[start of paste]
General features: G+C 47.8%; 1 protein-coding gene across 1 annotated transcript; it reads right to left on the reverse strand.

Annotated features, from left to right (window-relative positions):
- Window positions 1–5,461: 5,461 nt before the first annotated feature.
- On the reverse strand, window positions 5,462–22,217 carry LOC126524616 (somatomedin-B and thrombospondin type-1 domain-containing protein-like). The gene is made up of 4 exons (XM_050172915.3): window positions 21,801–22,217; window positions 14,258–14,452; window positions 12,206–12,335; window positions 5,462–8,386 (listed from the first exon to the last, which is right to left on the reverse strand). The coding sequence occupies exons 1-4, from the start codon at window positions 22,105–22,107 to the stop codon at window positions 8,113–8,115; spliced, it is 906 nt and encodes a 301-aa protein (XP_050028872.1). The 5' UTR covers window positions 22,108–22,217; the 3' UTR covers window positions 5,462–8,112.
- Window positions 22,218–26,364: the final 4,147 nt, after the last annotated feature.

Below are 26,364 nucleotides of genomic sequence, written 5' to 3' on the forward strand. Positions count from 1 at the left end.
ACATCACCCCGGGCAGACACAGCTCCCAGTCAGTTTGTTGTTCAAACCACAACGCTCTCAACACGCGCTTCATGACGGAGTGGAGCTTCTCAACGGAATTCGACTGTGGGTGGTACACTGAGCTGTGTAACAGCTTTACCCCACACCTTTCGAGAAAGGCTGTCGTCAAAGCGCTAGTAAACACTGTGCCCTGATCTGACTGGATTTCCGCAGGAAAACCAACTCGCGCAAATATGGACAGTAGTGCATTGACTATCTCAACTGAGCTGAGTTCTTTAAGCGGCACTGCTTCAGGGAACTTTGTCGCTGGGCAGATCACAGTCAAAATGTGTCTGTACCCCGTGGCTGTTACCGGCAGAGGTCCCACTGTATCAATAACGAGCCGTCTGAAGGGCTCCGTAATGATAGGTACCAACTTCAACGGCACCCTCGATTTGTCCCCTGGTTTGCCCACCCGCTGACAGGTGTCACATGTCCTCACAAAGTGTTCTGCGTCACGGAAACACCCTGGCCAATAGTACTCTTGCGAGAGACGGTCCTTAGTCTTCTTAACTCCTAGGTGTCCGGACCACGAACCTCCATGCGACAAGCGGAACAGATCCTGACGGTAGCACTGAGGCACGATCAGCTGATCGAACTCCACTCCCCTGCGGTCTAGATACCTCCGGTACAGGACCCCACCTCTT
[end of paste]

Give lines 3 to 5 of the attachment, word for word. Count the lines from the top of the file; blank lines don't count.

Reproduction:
- Window positions 1–5,461: 5,461 nt before the first annotated feature.
- On the reverse strand, window positions 5,462–22,217 carry LOC126524616 (somatomedin-B and thrombospondin type-1 domain-containing protein-like). The gene is made up of 4 exons (XM_050172915.3): window positions 21,801–22,217; window positions 14,258–14,452; window positions 12,206–12,335; window positions 5,462–8,386 (listed from the first exon to the last, which is right to left on the reverse strand). The coding sequence occupies exons 1-4, from the start codon at window positions 22,105–22,107 to the stop codon at window positions 8,113–8,115; spliced, it is 906 nt and encodes a 301-aa protein (XP_050028872.1). The 5' UTR covers window positions 22,108–22,217; the 3' UTR covers window positions 5,462–8,112.
- Window positions 22,218–26,364: the final 4,147 nt, after the last annotated feature.